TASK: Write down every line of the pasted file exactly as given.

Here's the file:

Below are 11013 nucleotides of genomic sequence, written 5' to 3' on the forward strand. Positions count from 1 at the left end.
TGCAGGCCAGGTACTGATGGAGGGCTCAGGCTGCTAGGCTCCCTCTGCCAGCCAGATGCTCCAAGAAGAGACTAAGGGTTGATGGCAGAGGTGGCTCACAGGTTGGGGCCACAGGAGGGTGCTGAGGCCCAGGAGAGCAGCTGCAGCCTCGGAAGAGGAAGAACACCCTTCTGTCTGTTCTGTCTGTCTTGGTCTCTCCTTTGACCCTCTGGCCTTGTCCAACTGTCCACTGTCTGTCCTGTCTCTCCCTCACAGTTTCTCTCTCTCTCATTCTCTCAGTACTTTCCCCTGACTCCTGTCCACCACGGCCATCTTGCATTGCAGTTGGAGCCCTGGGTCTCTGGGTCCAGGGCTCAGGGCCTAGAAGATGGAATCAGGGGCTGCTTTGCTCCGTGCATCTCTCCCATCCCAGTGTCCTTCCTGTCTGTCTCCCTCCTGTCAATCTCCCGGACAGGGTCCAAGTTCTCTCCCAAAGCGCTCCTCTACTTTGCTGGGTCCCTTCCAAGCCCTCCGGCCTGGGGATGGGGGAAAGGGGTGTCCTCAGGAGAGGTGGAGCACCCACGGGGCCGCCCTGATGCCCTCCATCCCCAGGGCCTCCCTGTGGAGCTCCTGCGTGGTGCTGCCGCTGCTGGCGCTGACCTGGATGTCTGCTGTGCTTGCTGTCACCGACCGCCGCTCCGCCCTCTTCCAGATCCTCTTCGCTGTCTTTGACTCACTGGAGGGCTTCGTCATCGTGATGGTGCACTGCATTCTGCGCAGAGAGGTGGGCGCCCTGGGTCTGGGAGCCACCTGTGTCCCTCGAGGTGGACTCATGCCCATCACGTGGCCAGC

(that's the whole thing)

Below are 11013 nucleotides of genomic sequence, written 5' to 3' on the forward strand. Positions count from 1 at the left end.
TGCAGGCCAGGTACTGATGGAGGGCTCAGGCTGCTAGGCTCCCTCTGCCAGCCAGATGCTCCAAGAAGAGACTAAGGGTTGATGGCAGAGGTGGCTCACAGGTTGGGGCCACAGGAGGGTGCTGAGGCCCAGGAGAGCAGCTGCAGCCTCGGAAGAGGAAGAACACCCTTCTGTCTGTTCTGTCTGTCTTGGTCTCTCCTTTGACCCTCTGGCCTTGTCCAACTGTCCACTGTCTGTCCTGTCTCTCCCTCACAGTTTCTCTCTCTCTCATTCTCTCAGTACTTTCCCCTGACTCCTGTCCACCACGGCCATCTTGCATTGCAGTTGGAGCCCTGGGTCTCTGGGTCCAGGGCTCAGGGCCTAGAAGATGGAATCAGGGGCTGCTTTGCTCCGTGCATCTCTCCCATCCCAGTGTCCTTCCTGTCTGTCTCCCTCCTGTCAATCTCCCGGACAGGGTCCAAGTTCTCTCCCAAAGCGCTCCTCTACTTTGCTGGGTCCCTTCCAAGCCCTCCGGCCTGGGGATGGGGGAAAGGGGTGTCCTCAGGAGAGGTGGAGCACCCACGGGGCCGCCCTGATGCCCTCCATCCCCAGGGCCTCCCTGTGGAGCTCCTGCGTGGTGCTGCCGCTGCTGGCGCTGACCTGGATGTCTGCTGTGCTTGCTGTCACCGACCGCCGCTCCGCCCTCTTCCAGATCCTCTTCGCTGTCTTTGACTCACTGGAGGGCTTCGTCATCGTGATGGTGCACTGCATTCTGCGCAGAGAGGTGGGCGCCCTGGGTCTGGGAGCCACCTGTGTCCCTCGAGGTGGACTCATGCCCATCACGTGGCCAGC